Wednesday, July 19, 2006

US ROK FTA - Hijacking a blog

Jodi over at Asia Pages has an interesting front line report of sorts on the Korean perspective of the FTA. A banner displayed with some groups reasons why the FTA is a bad thing. There points, and my comments:

1. An FTA with the U.S. would result in foreign schools coming into the country. Such foreign schools would only be beneficial to upper-class Koreans.

Partially true. It could (depending on the final language) open it up to allow more foreign schools to come in. However it woudl not be  beneficial to only "upper-class Koreans". Again think of supply and demand. More schools mean more competition for students, which leads to lower prices and/or better service. Both of which would mean more than "upper-class Koreans" could put their kids in foreign schools.

For example consider the debate of the Yongsan school. The only reason there is controversy is foreign schools are limited here. If it was easier for the British School, or anybody, to open up a school not only would there be more seats, but also more selection for parents.

2. An FTA with America would result in the allowance of U.S. hospitals to enter Korea and as a result, all hospital fees will be greatly increased.

Again, a half truth. It may allow more hospitals in, but by the same reasoning above would likely lead to greater competition, more selection, better service, and better prices. I fail to see allowing new hospitals would raise prices.

3. An FTA with the U.S. would signicantly harm the Korean film industry as the screean quota would be altered to allow more U.S. movies to be shown in local theaters.

I actually doubt there will be a further decrease in the quota, the "damage" so to speak is already done and the US Is likely to yeild no more concessions here. That said, a change in quota does not FORCE anybody to show more US films. If a Korean theater only wanted to show Korean films, they could. It all depends on the market.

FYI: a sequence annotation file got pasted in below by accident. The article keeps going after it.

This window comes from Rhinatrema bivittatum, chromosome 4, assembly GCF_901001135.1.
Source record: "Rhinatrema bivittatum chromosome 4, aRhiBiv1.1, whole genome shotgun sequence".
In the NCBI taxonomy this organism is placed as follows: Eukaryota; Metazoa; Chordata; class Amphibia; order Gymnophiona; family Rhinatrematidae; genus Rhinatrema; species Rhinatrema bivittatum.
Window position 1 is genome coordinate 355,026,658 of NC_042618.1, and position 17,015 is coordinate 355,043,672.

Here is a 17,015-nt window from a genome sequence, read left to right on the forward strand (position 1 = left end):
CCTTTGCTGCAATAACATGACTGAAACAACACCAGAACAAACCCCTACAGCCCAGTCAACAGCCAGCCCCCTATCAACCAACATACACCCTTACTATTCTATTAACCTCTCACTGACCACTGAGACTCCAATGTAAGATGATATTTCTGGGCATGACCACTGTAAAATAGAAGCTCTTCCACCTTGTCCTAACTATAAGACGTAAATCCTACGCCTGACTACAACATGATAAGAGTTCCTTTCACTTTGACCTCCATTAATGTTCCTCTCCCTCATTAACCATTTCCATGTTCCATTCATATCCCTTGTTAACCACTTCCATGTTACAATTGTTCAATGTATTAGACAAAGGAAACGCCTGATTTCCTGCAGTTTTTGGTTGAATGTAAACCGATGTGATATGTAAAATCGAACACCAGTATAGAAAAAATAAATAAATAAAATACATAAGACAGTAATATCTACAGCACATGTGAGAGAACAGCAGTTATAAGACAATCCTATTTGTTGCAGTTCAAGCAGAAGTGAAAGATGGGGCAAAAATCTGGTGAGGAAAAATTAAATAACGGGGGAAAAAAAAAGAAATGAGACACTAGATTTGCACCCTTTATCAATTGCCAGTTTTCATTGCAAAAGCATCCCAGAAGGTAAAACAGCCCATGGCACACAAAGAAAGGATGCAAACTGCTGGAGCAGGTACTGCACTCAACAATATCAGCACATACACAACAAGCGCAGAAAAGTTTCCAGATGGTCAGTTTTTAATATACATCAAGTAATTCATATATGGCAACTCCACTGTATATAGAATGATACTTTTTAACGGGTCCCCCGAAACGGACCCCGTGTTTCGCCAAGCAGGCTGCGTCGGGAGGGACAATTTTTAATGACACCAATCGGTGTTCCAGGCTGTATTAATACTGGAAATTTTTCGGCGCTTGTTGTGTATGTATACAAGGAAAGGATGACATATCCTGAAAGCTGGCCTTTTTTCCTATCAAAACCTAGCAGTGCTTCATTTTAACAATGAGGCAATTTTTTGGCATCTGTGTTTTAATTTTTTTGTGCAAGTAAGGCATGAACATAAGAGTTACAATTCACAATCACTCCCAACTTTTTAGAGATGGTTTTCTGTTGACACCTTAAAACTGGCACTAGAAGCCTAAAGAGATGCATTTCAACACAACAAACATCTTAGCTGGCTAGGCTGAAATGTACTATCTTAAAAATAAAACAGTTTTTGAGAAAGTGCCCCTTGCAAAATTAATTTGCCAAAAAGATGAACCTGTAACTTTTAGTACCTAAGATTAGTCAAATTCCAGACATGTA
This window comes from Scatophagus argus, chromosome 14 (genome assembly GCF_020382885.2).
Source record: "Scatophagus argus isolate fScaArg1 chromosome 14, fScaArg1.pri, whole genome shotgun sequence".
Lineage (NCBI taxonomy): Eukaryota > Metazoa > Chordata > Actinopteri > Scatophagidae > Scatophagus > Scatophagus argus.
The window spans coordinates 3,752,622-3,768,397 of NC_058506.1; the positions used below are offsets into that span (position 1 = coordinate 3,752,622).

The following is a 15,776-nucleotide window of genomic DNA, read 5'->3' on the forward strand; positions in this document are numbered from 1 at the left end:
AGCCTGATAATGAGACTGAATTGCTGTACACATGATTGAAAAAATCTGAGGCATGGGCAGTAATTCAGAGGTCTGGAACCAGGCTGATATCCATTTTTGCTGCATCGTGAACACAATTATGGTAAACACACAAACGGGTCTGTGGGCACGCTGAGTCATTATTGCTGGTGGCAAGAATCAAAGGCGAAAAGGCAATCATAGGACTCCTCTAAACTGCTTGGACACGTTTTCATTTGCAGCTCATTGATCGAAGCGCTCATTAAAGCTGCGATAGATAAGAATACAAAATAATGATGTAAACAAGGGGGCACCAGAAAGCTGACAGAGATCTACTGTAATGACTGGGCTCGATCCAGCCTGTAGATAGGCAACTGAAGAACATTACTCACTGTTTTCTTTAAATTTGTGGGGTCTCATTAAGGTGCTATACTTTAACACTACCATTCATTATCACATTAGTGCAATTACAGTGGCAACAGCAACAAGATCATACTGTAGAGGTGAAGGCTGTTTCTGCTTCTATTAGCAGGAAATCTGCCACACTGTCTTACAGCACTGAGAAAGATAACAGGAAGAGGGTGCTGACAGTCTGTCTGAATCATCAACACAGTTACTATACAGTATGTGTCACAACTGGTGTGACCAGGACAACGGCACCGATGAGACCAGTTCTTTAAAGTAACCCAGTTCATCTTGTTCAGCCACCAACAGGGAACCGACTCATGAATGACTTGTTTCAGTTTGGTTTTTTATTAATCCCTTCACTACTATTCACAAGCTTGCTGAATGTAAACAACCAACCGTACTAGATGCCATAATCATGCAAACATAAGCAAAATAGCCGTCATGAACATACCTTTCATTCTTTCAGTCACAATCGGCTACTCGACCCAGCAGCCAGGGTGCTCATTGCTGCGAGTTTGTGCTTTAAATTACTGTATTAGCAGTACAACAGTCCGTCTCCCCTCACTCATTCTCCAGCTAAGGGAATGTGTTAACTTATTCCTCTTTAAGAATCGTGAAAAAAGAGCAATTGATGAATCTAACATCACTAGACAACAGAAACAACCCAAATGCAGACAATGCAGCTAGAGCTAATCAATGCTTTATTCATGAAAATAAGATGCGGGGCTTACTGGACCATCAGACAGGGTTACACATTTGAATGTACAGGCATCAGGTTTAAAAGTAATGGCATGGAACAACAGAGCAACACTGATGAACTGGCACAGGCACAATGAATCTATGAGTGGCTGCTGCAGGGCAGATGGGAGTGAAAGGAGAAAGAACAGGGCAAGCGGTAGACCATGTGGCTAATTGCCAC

4. An FTA with the U.S. would result in severe suffering of rural citizens, especially farmers.

Define "rural citizens" and "severe". No doubt some in the farm sector will suffer. However those are declining in number. Why is there an influx of foreigen brides anyway? Simple, no people in the country. You have lower birthrates, and negative migration. Also it depends what the farmers are growing, rice maybe a hit, organic korean squash probably not.

5. An FTA with the U.S. would result in more Lone Star cases.

I would love to see the argument here. It sounds almost like this is a bald faced lie. If anything Lone Star happened due to the non-transparent and byzantine regulatory systems here regarding foreign investment (along with a healthy dollop of old-fashioned Korean corruption). An FTA my clear up some of the problems and make such cases less likely.

6. An FTA with the U.S. would result in a more open market, thus allowing American companies to make more money and bigger profits in Korea. what. One could make the opposite claim, "an FTA will open markets allowing Korean comaines to make more money and bigger profits in the US". Would the protesters say that is a fundementaly bad thing as well?

Also as well nothing is guaranteed. Look at the current pull-outs by Carrefour and Wal-Mart. Both "evil" forgein compaines thought they could make greater profits in Korea. They got slapped in the face and were bought out by locals (granted one could argue the lack of an FTA played a role in this). Anyway the upside here is the entry of both made Korea's entire retail and distribution markets more completive which benefited Korea as whole. 


Looking at most of these, especially the first few, makes me wonder what grasp of basic economics these anti-FTA groups have. Then again many of them are leftists, so one could cheekily argue they have no economic sense at all.


At July 19, 2006 6:55 PM, Blogger Mod_Mephisto said...

#5: Also, without an FTA who but the most opportunistic companies would want to come to the ROK? An FTA would make the ROK more attractive.

#6 I think all these arguments would be more valid, if the Doha Round succeeded. Bilateral FTAs allow for many more exceptions, because interest groups are closer to the negotiating parties.

Really, a choice between a good FTA and a better WTO is easy. I wonder if a world full of FTAs is any better than autarky.

At July 20, 2006 12:36 AM, Blogger Dram Man said...

Good points, however I disagree slightly about mulilateral agreements. I think Doha failed because so many were at the table. Mano-e-Mano leads to more concessions since you cannot play tag-team with other countries and block things.

However I so agree multilateral agreements are better over all since they simplfly trade in general which is the point anyway.


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